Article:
Boston Families enjoy Science for All ages The AAAS ANNUAL Science Meeting ShowEd its Family-Friendly Side last weekend

parents lined up to register for "Family Science Days"

The American Association for the Advancement of Science (AAAS) holds the largest gathering of scientists in the world each year for five consecutive days. They devote two days to also host "Family Science Days," a free weekend event for Boston kids and their families.

Hundreds of parents and their kids crowded into the Hynes Convention Center on February 18th and 19th to participate in hands-on activities and watch scientists showcase their research.

The exhibition had interactive booths from many local institutions, including McLean Hospital, the Harvard Museum of Natural History, The Cambridge Science Festival, and the Center for the Advancement of Science in Space. (pictures starting left then circling clockwise)
some Scientists took the stage to present their work.

Presenters included Professor Rowan Lockwood from the College of William & Mary, Dr. Penelope Boston from NASA's Astrobiology Institute, and Dr. Ben Brown-Steiner, a researcher at MIT's Department of Earth, Atmospheric, and Planetary Science, among other scientists at the fair.

Dr. Rowan Lockwood handed out fossils she had collected behind her house in the Chesapeake Bay area. Her research involves examining clam fossils to find how the species survived the end-Cretaceous mass extinction, the same event that killed off Earth's dinosaurs.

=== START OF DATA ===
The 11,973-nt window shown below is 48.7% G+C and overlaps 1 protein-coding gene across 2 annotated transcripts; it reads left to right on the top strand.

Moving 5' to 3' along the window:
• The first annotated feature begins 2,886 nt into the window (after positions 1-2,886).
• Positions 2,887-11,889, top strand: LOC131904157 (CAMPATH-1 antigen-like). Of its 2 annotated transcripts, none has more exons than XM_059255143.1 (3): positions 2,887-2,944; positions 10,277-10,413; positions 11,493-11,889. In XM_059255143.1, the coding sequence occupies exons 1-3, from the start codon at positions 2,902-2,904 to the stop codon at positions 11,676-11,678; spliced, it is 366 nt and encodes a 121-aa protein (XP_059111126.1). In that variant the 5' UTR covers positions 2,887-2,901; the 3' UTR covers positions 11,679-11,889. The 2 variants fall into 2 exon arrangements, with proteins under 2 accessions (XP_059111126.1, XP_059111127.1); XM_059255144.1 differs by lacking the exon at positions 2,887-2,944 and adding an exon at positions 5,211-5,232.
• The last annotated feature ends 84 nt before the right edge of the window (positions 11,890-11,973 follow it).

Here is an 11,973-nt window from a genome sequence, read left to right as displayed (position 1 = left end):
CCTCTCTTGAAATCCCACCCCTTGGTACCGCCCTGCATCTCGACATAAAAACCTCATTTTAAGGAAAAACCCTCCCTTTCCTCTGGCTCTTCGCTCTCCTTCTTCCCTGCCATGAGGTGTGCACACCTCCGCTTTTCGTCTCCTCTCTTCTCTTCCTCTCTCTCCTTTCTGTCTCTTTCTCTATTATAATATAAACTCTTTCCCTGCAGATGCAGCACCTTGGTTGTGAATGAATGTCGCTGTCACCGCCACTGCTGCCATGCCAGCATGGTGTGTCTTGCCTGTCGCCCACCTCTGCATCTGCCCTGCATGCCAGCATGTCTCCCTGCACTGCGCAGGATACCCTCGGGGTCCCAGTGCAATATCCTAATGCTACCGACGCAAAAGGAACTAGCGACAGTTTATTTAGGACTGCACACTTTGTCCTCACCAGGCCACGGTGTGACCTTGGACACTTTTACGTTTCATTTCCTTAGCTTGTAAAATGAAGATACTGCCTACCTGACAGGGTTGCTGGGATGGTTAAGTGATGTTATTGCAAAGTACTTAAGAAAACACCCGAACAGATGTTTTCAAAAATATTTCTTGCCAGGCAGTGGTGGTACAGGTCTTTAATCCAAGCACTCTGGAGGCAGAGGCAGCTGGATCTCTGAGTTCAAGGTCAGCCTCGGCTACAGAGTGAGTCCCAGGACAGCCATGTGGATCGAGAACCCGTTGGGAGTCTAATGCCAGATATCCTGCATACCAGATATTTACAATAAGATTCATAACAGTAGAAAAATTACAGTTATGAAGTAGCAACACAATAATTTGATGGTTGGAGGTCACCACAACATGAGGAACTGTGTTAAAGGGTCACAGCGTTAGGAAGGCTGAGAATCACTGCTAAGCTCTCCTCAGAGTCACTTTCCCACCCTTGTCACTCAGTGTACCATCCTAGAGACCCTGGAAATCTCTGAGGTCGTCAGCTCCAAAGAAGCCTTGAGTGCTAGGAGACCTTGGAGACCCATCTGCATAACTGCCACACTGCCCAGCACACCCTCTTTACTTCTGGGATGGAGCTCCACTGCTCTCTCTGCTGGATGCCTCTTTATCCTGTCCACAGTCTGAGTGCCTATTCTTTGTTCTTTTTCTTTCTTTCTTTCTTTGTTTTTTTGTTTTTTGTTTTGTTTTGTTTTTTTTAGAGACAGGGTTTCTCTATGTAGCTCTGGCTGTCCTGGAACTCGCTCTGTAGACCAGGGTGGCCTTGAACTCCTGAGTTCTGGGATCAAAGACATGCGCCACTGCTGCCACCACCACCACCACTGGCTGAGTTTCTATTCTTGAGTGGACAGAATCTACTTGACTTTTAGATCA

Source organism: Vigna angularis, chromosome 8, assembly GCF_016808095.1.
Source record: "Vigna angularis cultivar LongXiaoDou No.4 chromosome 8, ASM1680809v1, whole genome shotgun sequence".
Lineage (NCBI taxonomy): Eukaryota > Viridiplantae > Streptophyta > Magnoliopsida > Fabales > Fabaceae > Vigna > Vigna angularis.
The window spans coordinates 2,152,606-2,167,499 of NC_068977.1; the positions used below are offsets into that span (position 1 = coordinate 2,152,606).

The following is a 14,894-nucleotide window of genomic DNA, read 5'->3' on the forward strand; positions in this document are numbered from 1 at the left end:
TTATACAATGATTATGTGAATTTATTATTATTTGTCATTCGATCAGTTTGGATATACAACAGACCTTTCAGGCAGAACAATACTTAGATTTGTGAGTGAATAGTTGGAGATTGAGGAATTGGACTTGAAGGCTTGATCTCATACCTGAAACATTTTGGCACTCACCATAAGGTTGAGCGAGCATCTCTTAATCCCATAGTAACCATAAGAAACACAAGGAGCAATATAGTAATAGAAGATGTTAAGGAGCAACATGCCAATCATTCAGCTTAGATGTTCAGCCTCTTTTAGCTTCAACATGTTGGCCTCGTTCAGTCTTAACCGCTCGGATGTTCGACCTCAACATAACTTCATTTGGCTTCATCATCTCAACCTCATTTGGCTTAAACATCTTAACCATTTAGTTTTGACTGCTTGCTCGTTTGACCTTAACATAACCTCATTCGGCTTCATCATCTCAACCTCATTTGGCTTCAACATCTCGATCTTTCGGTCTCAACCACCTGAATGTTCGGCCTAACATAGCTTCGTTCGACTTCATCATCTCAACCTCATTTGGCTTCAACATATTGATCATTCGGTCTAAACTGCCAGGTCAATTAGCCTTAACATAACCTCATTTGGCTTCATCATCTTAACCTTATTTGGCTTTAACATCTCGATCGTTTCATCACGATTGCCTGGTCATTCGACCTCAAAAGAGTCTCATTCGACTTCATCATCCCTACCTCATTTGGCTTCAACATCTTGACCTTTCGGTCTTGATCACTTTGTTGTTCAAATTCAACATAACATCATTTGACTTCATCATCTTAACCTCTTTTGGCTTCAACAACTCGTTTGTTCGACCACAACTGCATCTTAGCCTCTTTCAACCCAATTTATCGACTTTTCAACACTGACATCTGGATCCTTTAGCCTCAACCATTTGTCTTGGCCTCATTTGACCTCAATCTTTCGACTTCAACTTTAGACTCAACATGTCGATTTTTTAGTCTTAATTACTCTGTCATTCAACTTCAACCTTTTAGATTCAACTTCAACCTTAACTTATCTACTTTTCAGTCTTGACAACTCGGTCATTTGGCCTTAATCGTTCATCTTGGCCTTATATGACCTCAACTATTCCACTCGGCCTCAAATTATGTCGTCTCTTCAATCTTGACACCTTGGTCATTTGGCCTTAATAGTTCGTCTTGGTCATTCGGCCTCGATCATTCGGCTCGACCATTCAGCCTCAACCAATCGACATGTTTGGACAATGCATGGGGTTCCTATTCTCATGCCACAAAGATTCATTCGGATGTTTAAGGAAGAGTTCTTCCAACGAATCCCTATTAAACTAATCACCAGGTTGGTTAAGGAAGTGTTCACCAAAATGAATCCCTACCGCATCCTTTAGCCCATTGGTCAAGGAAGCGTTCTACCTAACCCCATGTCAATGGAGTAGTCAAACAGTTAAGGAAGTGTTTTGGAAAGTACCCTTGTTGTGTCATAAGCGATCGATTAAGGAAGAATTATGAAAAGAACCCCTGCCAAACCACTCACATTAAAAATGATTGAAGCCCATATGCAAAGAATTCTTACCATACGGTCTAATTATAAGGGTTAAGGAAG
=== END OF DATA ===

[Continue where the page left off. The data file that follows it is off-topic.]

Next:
Penelope Boston, expert cave explorer, talked about the microbes she finds in the world's most extreme environments and how these microbes give us clues about potential extraterrestrial life. Ben Brown-Steiner fielded atmospheric questions like "Where do hurricanes come from? Do we need clouds to live? Why is the sky blue?"

Dr. Brown-Steiner loves presenting his work to children in an engaging way. "If you can do a demonstration where there's a puzzle and they're figuring it out, they get really excited," he said. He also thinks getting kids involved in science is a good way to recruit researchers for the future. "We need more scientists," he said, "Especially in atmospheric sciences. It's getting more complicated. We need really smart people to come in and figure it out for us."

MIT cheerleaders pursuing degrees in science, technology, and medicine performed cheerleading moves to teach basic physics.

Balioz Florstal and his son Berto think it's important to introduce science to kids so that they can be more innovative thinkers. "[Kids] might do something that no adult could ever think about. They could do something new." said Berto. #jo704

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